Microfinance’s Viability as a Social Impact and Poverty Alleviation Tool

There is some debate regarding the actual impact of microfinance. One example of this can be seen if one simply compares the “escape from poverty rate” of borrowers and non-borrowers. In this case, one fails to consider the self-selection of borrowers, i.e. those with entrepreneurial tendencies will have a higher propensity towards borrowing (Chowdhury, 2009). This will naturally have a tremendous effect on the measurement of a fund’s impact. In addition, if one considers the “escape from poverty rate” to be the single meaningful measure of a fund’s success, one would be ignoring the other tenets of economic development, and thus disregarding some of economic development’s larger goals.

Poverty alleviation should have other positive corollary effects on society, namely an increase in the number of children enrolled in school, increase in public health metrics, etc. However, there is a number of contrasting research to be found in this area. In example, an extensive study found that 62% of school-aged sons from Grameen Bank borrowers attended school, compared to just 34% of non-borrowers (The Economist, 2009). In comparison, a 2009 study, by Banerjee, Duflo, Glennerster and Kinnan, determined that microfinance had no impact on current measures of health, education, or a woman’s decision-making in the slums of the Indian city of Hyderabad. Proponents argue that, given microfinance’s relatively short history and a lack of understanding of banks and financial services amongst target groups, one can only truly evaluate the success of microfinance in its most developed markets, where potential borrowers are familiar with the concept and loans of microfinance institutions are a ubiquitous part of the economy. In Bangladesh, the world’s most developed microfinance market, a study found that microcredit was responsible for 40% of the total poverty reduction in rural areas, and had positive corollary effects as it reduced moderate poverty at a rate of 1% annually, and extreme poverty at a rate of 1.3% (Khandker, 2003). Again, many economists and scholars find these numbers to be misleading, and believe that those involved in microfinance have dramatically oversold it as an anti-poverty tool. A 2006 World Bank Study found that Bangladeshi women, who received microcredit only experienced an annual income increase of 8 Taka (Bangladeshi currency) for every $100 borrowed, which represents a $0.03 per day increase in income. Consequently, a 1.5% increase in income for someone surviving on only $2 a day is seemingly insignificant (Khandker, 2006 and Roodman & Quershi, 2006).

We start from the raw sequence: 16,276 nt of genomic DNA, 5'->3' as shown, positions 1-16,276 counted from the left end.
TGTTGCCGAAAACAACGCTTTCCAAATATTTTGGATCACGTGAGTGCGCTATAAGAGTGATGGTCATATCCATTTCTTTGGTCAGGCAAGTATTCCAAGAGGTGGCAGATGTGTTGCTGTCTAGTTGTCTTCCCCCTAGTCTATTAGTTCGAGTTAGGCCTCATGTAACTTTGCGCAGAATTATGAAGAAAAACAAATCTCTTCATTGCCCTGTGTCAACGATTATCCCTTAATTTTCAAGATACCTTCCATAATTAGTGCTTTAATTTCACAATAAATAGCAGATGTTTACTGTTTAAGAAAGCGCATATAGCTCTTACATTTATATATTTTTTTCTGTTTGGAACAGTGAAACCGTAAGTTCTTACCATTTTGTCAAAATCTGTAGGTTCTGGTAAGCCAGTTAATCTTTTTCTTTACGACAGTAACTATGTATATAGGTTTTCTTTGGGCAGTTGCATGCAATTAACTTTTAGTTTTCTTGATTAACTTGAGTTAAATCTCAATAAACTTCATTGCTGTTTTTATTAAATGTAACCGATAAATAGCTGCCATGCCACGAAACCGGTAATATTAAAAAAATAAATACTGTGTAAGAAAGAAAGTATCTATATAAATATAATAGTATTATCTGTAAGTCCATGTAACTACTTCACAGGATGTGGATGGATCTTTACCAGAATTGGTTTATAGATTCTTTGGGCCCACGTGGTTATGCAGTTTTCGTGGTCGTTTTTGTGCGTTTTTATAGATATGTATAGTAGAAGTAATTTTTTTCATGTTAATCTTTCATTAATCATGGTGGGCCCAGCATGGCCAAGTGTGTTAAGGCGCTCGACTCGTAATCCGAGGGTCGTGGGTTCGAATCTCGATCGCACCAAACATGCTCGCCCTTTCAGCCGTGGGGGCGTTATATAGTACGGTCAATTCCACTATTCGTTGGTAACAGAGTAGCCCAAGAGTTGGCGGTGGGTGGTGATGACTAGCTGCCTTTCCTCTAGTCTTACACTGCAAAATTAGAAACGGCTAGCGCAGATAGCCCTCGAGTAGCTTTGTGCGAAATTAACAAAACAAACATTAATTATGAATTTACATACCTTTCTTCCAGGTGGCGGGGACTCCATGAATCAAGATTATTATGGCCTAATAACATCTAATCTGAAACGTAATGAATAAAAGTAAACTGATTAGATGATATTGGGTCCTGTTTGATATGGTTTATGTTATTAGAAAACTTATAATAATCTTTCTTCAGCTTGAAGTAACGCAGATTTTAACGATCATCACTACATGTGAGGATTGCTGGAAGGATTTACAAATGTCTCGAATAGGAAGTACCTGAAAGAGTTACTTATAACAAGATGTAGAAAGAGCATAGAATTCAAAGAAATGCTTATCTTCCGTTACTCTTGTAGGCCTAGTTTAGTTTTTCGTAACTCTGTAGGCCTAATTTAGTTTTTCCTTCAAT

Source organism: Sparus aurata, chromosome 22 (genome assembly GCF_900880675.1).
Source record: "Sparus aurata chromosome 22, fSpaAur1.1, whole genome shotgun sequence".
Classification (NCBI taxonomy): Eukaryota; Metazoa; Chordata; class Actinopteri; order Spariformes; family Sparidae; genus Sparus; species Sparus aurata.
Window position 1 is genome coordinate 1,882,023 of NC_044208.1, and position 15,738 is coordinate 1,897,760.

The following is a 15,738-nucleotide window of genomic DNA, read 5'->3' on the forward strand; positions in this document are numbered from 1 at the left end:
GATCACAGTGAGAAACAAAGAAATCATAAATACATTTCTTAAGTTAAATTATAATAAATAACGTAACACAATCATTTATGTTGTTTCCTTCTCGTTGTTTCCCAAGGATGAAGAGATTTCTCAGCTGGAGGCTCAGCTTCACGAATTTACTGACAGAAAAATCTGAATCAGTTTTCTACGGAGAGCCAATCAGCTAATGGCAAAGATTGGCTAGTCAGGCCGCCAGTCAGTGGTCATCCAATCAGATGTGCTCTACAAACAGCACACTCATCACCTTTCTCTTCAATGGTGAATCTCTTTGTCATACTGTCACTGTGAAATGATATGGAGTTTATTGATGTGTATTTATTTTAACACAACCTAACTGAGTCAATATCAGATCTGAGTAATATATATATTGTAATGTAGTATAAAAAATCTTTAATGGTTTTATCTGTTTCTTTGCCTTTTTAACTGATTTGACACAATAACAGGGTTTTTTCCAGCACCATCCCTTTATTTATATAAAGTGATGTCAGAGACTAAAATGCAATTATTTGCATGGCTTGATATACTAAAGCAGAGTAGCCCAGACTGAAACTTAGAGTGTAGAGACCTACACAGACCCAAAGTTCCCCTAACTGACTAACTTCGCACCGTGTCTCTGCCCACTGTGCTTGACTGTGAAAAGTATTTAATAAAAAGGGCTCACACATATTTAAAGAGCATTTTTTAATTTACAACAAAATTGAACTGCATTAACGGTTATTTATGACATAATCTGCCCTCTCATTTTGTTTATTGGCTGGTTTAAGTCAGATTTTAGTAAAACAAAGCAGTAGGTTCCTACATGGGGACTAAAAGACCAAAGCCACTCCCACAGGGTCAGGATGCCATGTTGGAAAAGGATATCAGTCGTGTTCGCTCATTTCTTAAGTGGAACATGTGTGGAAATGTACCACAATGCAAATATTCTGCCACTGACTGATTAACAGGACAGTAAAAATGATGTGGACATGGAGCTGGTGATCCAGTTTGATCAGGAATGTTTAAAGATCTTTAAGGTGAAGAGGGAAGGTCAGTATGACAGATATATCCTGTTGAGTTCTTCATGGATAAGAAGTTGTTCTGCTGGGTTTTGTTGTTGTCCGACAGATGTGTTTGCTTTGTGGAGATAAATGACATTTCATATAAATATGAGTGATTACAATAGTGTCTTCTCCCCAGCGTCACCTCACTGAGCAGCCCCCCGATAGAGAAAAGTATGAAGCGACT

The consensus amongst economists appears to be that microcredit and microfinance have potential as tools for development, but cannot considered to be a method that can replace the state’s important role in economic development (Chowdhury, 2009). Microfinance funds need to reassess their business models, as they should attempt to find successful microenterprises and microentrepreneurs and provide them with access to capital, as they are shown to be more successful than the very poor in properly utilizing their loans (Easterly, 2006). Additionally, microfinance funds cannot operate in a vacuum and must be cognizant of macro and microeconomic factors when investing (Chowdhury, 2009). Therefore, an examination of the four main issues regarding microfinance is required to gain a better grasp of the field.

Observations and Recommendations:

The problems surrounding microfinance seem to be a combination of several factors. Microfinance institutions fail to adequately assess and understand target markets, the prioritization of financial sustainability over social impact, the fact that borrowers are self-selecting, and funds generally fail to consider macroeconomic variables.